Samsung Galaxy Z Fold 3 review: The best foldable?


(Cybertech) – The Samsung Galaxy Z Fold 3 is one of just a few wow moment devices to arrive in 2021. Not because it’s a huge advancement over its predecessor – as, really, it’s not – but because that massive foldable screen now hosts a convincing under display camera, keeping that visual experience extra slick.

There are other tweaks too: the asking price, while still massive – don’t gasp too loudly, it’s from £1599/€1799 – isn’t as large as its predecessor; there’s also more power under the hood, plus the new addition of S Pen stylus support. All of which adds up to make this the foldable phone to beat. But is that quite enough?

What’s new?

  • S Pen stylus support
  • Slightly slimmer (16mm)
  • More powerful processor
  • More streamlined rear camera array
  • 120Hz dynamic refresh for front screen
  • Under display camera for foldable screen

If you plant the Z Fold 2 next to the Z Fold 3 they’re not massively different looking. However, the newer device does streamline the camera arrangement so it’s smaller – although that now causes irksome ‘table wobble’ when popping it onto a desk or other flat surface – and the front display is actually a little less tall (it’s 24.5:9 aspect rather than 25:9 of the older device) and offers a 120Hz refresh rate too.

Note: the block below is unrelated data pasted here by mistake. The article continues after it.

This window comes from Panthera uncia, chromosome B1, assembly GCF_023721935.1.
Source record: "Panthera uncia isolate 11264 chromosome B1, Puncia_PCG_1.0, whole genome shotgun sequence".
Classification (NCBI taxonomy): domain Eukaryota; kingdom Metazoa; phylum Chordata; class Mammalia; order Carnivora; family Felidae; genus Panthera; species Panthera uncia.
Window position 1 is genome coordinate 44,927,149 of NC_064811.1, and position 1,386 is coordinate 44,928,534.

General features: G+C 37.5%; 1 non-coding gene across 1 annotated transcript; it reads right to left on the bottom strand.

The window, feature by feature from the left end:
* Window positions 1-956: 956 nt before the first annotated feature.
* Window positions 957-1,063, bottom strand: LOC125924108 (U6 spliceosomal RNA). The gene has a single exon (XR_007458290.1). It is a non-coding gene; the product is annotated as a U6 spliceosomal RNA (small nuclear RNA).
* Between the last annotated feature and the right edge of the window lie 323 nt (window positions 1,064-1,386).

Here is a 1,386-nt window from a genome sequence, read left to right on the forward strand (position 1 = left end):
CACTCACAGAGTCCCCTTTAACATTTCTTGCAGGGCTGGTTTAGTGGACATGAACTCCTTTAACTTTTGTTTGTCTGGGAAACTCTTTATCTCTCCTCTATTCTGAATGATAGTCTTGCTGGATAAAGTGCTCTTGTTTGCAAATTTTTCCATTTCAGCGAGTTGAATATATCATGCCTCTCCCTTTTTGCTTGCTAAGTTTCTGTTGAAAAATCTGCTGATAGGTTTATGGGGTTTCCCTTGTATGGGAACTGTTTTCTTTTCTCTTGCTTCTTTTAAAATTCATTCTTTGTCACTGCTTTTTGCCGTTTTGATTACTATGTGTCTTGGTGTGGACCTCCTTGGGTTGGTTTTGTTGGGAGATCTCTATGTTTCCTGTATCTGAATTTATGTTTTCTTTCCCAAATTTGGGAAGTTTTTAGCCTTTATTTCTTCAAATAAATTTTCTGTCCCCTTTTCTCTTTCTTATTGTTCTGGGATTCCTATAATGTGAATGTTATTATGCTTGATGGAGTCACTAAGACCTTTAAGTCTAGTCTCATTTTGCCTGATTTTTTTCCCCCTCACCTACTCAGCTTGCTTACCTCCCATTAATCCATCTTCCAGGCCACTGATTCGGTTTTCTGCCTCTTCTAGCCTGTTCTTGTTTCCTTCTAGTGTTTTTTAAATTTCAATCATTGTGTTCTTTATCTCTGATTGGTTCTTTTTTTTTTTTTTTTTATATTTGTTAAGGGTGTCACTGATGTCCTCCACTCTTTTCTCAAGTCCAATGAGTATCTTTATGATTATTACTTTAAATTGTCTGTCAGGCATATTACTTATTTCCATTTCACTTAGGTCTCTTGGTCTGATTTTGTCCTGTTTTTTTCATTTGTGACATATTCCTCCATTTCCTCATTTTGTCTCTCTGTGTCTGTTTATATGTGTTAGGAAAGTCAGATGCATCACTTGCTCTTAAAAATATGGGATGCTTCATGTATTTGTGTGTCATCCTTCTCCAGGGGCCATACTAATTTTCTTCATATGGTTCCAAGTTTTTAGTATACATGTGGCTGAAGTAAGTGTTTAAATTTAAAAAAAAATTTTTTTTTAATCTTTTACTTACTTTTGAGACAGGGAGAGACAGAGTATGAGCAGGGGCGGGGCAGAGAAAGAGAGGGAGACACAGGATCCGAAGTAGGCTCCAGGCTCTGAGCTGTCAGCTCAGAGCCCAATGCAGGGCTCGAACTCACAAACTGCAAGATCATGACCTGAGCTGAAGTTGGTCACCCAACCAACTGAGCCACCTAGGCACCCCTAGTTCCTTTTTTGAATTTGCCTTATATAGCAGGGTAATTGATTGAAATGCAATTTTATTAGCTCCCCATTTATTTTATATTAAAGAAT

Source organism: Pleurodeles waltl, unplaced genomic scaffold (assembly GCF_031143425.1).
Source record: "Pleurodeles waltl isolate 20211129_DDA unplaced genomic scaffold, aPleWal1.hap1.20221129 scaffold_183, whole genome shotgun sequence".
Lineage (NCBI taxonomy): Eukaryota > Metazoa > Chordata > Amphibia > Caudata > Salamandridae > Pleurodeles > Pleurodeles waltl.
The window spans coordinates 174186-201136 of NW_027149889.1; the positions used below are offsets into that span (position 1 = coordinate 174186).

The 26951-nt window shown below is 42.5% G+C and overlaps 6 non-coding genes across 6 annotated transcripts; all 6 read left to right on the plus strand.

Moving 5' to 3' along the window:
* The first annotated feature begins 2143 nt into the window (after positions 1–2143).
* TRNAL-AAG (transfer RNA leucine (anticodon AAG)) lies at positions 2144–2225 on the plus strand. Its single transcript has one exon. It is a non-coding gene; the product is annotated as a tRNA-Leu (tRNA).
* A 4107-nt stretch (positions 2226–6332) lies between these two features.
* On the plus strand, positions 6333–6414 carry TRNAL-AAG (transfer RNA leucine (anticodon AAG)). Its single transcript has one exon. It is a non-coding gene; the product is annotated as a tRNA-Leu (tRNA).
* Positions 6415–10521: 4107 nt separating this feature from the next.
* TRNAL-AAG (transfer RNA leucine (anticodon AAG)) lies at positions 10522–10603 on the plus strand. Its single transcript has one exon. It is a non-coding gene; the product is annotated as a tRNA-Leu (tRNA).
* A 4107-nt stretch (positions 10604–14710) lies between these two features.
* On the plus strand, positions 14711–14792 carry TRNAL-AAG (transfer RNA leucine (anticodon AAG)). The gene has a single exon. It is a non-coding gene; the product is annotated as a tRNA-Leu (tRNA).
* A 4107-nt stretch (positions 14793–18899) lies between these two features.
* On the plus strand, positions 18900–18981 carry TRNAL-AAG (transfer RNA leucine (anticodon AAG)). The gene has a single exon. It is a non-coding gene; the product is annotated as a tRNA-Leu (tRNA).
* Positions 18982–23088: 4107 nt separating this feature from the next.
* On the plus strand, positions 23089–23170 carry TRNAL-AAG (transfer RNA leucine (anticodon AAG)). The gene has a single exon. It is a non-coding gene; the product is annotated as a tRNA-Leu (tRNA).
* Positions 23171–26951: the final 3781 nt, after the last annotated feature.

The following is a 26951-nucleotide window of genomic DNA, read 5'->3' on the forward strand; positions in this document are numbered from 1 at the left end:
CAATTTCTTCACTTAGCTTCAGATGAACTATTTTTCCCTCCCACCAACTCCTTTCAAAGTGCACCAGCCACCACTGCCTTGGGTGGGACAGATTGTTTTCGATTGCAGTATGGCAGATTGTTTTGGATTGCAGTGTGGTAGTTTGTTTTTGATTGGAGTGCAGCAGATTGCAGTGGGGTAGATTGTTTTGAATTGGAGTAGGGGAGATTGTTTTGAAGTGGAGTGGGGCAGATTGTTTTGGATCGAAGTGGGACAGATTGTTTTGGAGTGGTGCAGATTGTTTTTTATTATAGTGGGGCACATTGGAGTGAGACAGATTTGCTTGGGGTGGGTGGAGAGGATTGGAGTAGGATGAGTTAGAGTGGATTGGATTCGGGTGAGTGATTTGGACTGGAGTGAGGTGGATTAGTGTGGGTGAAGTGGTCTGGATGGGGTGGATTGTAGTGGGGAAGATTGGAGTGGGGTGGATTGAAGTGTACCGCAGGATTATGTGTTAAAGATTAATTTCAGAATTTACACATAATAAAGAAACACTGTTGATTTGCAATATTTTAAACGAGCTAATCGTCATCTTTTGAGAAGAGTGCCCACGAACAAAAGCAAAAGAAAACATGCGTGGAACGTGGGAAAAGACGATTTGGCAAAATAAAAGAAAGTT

The bigger take-aways are, as we pointed out up top, the under display camera – or ‘under panel camera’ (UPC), as Samsung prefers to call it – and the addition of S Pen support, but the stylus isn’t integrated into the device so doesn’t make as significant a change as you might think. There’s a new no-Bluetooth S Pen Fold Edition which, as its name suggests, only works with the Z Fold 3 (the S Pen Pro is also compatible, while being suitable for other supporting devices in Samsung’s range too).

Design & Displays

  • Colours: Phantom Black, Phantom Green, Phantom Silver
  • Dimensions (folded): 67.1 x 158.2 x 16mm / Weight: 271g
  • Dimensions (unfolded): 128.1mm x 158.2 x 6.4mm
  • Front display: 6.2-inch Dynamic AMOLED, 2268 x 832 resolution, 120Hz dynamic refresh
  • Unfolded display: 7.6-inch Dynamic AMOLED, 2208 x 1768 resolution (XQGA+), 120Hz dynamic refresh

In its folded position the Z Fold 3 is the slightest bit slimmer than its predecessor – at a neat 16mm on the folding edge; 14.4mm at the opposite end – but that’s hardly slim by any modern phone standards. It’s therefore a bit of a wedge to hold in this ‘normal phone’ format.

The front panel is also marginally different to before, now delivering a 120Hz refresh rate and that 24.5:9 aspect ratio, so it’s shaved a millimetre off the overall footprint height. You won’t really feel that in the hand, though, but at least this main display fills the majority of the device’s front – something that wasn’t the case with the first-generation model.